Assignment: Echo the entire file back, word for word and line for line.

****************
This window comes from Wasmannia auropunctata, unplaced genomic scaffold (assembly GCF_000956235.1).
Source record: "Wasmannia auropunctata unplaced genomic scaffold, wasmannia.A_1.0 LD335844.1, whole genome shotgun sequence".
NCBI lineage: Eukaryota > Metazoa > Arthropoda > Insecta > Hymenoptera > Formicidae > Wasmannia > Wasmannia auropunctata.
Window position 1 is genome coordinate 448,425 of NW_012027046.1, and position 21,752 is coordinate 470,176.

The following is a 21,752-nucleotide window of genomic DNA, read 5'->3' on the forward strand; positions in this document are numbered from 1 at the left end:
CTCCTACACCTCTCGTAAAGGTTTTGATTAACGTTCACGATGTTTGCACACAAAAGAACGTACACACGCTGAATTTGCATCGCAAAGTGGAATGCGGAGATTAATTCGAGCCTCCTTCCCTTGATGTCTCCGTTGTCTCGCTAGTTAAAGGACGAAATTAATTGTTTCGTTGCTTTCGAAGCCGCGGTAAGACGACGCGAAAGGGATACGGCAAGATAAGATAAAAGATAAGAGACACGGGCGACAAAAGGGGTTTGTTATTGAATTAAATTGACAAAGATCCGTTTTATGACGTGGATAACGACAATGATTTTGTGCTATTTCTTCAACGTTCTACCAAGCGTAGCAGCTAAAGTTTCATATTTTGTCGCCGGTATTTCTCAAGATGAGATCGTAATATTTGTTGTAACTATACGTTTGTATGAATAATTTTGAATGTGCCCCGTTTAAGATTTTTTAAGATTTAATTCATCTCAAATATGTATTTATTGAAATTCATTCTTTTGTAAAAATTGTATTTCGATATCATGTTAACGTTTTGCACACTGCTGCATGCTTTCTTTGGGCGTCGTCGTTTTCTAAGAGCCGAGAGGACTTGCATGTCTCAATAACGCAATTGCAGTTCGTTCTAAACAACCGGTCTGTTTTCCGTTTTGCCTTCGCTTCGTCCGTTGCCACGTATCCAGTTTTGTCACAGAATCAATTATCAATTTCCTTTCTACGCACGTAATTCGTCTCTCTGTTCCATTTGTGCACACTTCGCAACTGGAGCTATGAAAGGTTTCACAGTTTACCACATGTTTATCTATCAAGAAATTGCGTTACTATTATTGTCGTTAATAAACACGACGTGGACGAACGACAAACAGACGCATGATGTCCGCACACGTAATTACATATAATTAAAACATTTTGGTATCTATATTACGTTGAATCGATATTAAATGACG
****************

This window comes from Wasmannia auropunctata, unplaced genomic scaffold (assembly GCF_000956235.1).
Source record: "Wasmannia auropunctata unplaced genomic scaffold, wasmannia.A_1.0 LD335844.1, whole genome shotgun sequence".
NCBI lineage: Eukaryota > Metazoa > Arthropoda > Insecta > Hymenoptera > Formicidae > Wasmannia > Wasmannia auropunctata.
Window position 1 is genome coordinate 448,425 of NW_012027046.1, and position 21,752 is coordinate 470,176.

The following is a 21,752-nucleotide window of genomic DNA, read 5'->3' on the forward strand; positions in this document are numbered from 1 at the left end:
CTCCTACACCTCTCGTAAAGGTTTTGATTAACGTTCACGATGTTTGCACACAAAAGAACGTACACACGCTGAATTTGCATCGCAAAGTGGAATGCGGAGATTAATTCGAGCCTCCTTCCCTTGATGTCTCCGTTGTCTCGCTAGTTAAAGGACGAAATTAATTGTTTCGTTGCTTTCGAAGCCGCGGTAAGACGACGCGAAAGGGATACGGCAAGATAAGATAAAAGATAAGAGACACGGGCGACAAAAGGGGTTTGTTATTGAATTAAATTGACAAAGATCCGTTTTATGACGTGGATAACGACAATGATTTTGTGCTATTTCTTCAACGTTCTACCAAGCGTAGCAGCTAAAGTTTCATATTTTGTCGCCGGTATTTCTCAAGATGAGATCGTAATATTTGTTGTAACTATACGTTTGTATGAATAATTTTGAATGTGCCCCGTTTAAGATTTTTTAAGATTTAATTCATCTCAAATATGTATTTATTGAAATTCATTCTTTTGTAAAAATTGTATTTCGATATCATGTTAACGTTTTGCACACTGCTGCATGCTTTCTTTGGGCGTCGTCGTTTTCTAAGAGCCGAGAGGACTTGCATGTCTCAATAACGCAATTGCAGTTCGTTCTAAACAACCGGTCTGTTTTCCGTTTTGCCTTCGCTTCGTCCGTTGCCACGTATCCAGTTTTGTCACAGAATCAATTATCAATTTCCTTTCTACGCACGTAATTCGTCTCTCTGTTCCATTTGTGCACACTTCGCAACTGGAGCTATGAAAGGTTTCACAGTTTACCACATGTTTATCTATCAAGAAATTGCGTTACTATTATTGTCGTTAATAAACACGACGTGGACGAACGACAAACAGACGCATGATGTCCGCACACGTAATTACATATAATTAAAACATTTTGGTATCTATATTACGTTGAATCGATATTAAATGACG